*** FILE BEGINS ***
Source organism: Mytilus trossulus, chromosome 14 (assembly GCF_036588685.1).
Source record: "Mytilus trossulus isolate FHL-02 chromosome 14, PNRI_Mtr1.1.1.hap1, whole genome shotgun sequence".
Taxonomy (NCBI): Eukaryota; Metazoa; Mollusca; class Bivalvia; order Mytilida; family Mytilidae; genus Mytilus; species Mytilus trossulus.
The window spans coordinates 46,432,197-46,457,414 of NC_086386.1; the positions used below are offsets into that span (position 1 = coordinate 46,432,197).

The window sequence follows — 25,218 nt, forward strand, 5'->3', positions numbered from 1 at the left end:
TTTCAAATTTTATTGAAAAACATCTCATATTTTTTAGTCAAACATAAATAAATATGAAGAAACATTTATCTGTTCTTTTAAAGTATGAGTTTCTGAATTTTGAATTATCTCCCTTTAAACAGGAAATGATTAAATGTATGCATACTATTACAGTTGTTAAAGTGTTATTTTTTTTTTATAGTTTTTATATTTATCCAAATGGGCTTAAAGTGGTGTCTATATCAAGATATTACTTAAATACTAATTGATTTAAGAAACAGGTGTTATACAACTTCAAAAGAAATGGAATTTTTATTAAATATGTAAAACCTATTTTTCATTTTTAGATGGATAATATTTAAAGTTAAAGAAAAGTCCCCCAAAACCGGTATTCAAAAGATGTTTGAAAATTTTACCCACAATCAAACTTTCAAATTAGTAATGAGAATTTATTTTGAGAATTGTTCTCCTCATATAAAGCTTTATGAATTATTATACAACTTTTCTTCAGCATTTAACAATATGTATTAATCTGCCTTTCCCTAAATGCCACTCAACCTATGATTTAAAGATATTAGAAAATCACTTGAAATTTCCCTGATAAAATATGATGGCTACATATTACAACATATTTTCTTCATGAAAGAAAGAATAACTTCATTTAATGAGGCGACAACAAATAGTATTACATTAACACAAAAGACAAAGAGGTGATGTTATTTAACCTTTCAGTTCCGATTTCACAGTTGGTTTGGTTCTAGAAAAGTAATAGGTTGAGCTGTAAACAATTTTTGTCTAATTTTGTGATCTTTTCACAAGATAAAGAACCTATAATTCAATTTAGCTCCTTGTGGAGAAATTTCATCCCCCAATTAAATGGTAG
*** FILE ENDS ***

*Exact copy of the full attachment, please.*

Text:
Source organism: Mytilus trossulus, chromosome 14 (assembly GCF_036588685.1).
Source record: "Mytilus trossulus isolate FHL-02 chromosome 14, PNRI_Mtr1.1.1.hap1, whole genome shotgun sequence".
Taxonomy (NCBI): Eukaryota; Metazoa; Mollusca; class Bivalvia; order Mytilida; family Mytilidae; genus Mytilus; species Mytilus trossulus.
The window spans coordinates 46,432,197-46,457,414 of NC_086386.1; the positions used below are offsets into that span (position 1 = coordinate 46,432,197).

The window sequence follows — 25,218 nt, forward strand, 5'->3', positions numbered from 1 at the left end:
TTTCAAATTTTATTGAAAAACATCTCATATTTTTTAGTCAAACATAAATAAATATGAAGAAACATTTATCTGTTCTTTTAAAGTATGAGTTTCTGAATTTTGAATTATCTCCCTTTAAACAGGAAATGATTAAATGTATGCATACTATTACAGTTGTTAAAGTGTTATTTTTTTTTTATAGTTTTTATATTTATCCAAATGGGCTTAAAGTGGTGTCTATATCAAGATATTACTTAAATACTAATTGATTTAAGAAACAGGTGTTATACAACTTCAAAAGAAATGGAATTTTTATTAAATATGTAAAACCTATTTTTCATTTTTAGATGGATAATATTTAAAGTTAAAGAAAAGTCCCCCAAAACCGGTATTCAAAAGATGTTTGAAAATTTTACCCACAATCAAACTTTCAAATTAGTAATGAGAATTTATTTTGAGAATTGTTCTCCTCATATAAAGCTTTATGAATTATTATACAACTTTTCTTCAGCATTTAACAATATGTATTAATCTGCCTTTCCCTAAATGCCACTCAACCTATGATTTAAAGATATTAGAAAATCACTTGAAATTTCCCTGATAAAATATGATGGCTACATATTACAACATATTTTCTTCATGAAAGAAAGAATAACTTCATTTAATGAGGCGACAACAAATAGTATTACATTAACACAAAAGACAAAGAGGTGATGTTATTTAACCTTTCAGTTCCGATTTCACAGTTGGTTTGGTTCTAGAAAAGTAATAGGTTGAGCTGTAAACAATTTTTGTCTAATTTTGTGATCTTTTCACAAGATAAAGAACCTATAATTCAATTTAGCTCCTTGTGGAGAAATTTCATCCCCCAATTAAATGGTAG